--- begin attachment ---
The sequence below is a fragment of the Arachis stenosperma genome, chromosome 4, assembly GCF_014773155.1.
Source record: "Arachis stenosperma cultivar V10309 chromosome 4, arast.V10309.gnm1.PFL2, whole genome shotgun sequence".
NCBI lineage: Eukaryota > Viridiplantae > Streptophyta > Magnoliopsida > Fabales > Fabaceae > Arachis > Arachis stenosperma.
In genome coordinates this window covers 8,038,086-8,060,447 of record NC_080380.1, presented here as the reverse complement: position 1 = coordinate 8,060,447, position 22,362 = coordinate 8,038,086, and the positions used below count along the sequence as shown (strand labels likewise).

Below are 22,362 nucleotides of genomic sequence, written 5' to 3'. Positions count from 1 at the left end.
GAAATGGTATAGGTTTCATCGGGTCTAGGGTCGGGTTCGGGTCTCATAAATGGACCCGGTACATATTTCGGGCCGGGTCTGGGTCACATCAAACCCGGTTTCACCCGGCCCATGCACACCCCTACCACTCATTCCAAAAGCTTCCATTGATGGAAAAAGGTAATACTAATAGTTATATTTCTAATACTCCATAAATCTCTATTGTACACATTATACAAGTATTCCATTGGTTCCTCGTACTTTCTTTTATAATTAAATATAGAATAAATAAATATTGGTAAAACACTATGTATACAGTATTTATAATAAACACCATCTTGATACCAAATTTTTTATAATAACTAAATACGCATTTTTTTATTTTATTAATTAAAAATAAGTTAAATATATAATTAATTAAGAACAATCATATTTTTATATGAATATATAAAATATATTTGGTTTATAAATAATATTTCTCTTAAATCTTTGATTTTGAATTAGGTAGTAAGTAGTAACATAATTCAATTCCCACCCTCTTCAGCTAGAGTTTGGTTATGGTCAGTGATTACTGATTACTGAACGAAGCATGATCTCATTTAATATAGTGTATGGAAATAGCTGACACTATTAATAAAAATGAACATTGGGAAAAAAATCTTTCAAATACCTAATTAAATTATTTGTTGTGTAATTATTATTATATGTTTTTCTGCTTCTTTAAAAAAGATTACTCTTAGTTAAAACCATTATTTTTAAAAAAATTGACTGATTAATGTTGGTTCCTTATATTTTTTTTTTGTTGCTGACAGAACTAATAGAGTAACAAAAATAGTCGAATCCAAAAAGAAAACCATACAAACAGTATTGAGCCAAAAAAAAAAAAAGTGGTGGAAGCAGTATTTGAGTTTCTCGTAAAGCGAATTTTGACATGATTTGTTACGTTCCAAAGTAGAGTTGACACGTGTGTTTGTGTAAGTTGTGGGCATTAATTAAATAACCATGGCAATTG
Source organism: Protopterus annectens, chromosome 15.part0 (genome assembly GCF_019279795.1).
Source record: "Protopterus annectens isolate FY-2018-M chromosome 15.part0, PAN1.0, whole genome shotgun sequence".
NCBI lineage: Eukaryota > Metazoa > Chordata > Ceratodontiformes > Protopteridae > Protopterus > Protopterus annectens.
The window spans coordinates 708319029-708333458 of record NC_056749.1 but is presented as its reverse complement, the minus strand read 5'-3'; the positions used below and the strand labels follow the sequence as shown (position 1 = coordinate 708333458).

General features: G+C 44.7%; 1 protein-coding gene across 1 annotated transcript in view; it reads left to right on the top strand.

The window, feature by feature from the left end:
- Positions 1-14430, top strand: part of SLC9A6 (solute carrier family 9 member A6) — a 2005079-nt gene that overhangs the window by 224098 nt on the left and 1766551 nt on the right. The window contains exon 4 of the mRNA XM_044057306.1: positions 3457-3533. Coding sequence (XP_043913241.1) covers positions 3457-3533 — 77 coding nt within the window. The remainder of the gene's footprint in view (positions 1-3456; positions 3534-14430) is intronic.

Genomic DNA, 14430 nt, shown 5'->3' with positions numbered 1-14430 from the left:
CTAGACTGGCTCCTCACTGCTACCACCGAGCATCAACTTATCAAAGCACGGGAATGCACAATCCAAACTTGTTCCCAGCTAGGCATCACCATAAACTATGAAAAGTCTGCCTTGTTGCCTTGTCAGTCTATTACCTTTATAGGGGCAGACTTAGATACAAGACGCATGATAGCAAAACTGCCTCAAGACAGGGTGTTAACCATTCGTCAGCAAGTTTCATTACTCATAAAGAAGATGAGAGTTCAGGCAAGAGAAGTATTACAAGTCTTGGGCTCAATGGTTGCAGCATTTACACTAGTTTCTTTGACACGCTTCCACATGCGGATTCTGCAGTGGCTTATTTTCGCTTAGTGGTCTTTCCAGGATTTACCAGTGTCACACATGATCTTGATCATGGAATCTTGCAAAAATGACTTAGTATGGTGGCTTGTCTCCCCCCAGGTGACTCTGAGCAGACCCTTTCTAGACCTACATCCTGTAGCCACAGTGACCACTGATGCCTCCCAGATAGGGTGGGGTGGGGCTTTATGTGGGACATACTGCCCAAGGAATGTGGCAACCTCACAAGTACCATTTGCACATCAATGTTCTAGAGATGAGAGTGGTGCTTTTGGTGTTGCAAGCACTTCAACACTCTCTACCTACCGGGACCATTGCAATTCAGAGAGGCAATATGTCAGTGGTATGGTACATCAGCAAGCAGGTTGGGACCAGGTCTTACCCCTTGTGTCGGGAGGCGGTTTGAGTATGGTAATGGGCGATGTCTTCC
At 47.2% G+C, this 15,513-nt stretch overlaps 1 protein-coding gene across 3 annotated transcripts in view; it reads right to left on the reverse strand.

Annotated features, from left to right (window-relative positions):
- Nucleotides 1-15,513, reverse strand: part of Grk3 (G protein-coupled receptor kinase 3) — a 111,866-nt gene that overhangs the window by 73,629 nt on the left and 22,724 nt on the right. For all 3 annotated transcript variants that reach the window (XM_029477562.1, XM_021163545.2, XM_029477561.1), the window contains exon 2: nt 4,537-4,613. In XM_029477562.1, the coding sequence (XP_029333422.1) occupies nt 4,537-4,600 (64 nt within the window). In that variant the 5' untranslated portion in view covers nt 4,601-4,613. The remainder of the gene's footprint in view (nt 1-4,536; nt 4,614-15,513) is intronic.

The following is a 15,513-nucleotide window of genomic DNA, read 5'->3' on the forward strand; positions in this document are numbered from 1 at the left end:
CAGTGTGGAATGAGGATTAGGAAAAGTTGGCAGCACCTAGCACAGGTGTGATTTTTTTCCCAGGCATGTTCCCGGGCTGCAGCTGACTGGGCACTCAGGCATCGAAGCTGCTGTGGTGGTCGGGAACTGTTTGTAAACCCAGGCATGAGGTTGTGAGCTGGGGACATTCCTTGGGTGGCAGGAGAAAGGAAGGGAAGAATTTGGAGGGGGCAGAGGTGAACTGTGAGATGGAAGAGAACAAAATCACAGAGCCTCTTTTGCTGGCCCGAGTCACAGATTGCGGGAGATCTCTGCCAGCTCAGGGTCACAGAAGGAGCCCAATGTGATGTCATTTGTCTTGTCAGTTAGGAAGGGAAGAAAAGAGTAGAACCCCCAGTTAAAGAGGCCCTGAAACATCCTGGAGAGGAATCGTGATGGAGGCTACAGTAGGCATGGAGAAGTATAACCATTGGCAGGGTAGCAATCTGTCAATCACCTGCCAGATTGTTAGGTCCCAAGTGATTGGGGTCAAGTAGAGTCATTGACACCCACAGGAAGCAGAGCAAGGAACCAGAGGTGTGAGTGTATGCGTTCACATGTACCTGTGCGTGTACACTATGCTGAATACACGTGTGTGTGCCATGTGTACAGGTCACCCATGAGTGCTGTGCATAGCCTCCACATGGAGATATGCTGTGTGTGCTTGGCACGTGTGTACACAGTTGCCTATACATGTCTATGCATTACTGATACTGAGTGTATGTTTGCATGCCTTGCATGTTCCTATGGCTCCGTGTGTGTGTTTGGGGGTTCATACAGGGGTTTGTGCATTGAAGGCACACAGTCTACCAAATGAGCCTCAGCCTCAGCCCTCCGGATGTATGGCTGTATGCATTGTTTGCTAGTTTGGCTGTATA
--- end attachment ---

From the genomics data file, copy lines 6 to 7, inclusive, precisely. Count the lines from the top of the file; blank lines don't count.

GAAATGGTATAGGTTTCATCGGGTCTAGGGTCGGGTTCGGGTCTCATAAATGGACCCGGTACATATTTCGGGCCGGGTCTGGGTCACATCAAACCCGGTTTCACCCGGCCCATGCACACCCCTACCACTCATTCCAAAAGCTTCCATTGATGGAAAAAGGTAATACTAATAGTTATATTTCTAATACTCCATAAATCTCTATTGTACACATTATACAAGTATTCCATTGGTTCCTCGTACTTTCTTTTATAATTAAATATAGAATAAATAAATATTGGTAAAACACTATGTATACAGTATTTATAATAAACACCATCTTGATACCAAATTTTTTATAATAACTAAATACGCATTTTTTTATTTTATTAATTAAAAATAAGTTAAATATATAATTAATTAAGAACAATCATATTTTTATATGAATATATAAAATATATTTGGTTTATAAATAATATTTCTCTTAAATCTTTGATTTTGAATTAGGTAGTAAGTAGTAACATAATTCAATTCCCACCCTCTTCAGCTAGAGTTTGGTTATGGTCAGTGATTACTGATTACTGAACGAAGCATGATCTCATTTAATATAGTGTATGGAAATAGCTGACACTATTAATAAAAATGAACATTGGGAAAAAAATCTTTCAAATACCTAATTAAATTATTTGTTGTGTAATTATTATTATATGTTTTTCTGCTTCTTTAAAAAAGATTACTCTTAGTTAAAACCATTATTTTTAAAAAAATTGACTGATTAATGTTGGTTCCTTATATTTTTTTTTTGTTGCTGACAGAACTAATAGAGTAACAAAAATAGTCGAATCCAAAAAGAAAACCATACAAACAGTATTGAGCCAAAAAAAAAAAAAGTGGTGGAAGCAGTATTTGAGTTTCTCGTAAAGCGAATTTTGACATGATTTGTTACGTTCCAAAGTAGAGTTGACACGTGTGTTTGTGTAAGTTGTGGGCATTAATTAAATAACCATGGCAATTG
Source organism: Protopterus annectens, chromosome 15.part0 (genome assembly GCF_019279795.1).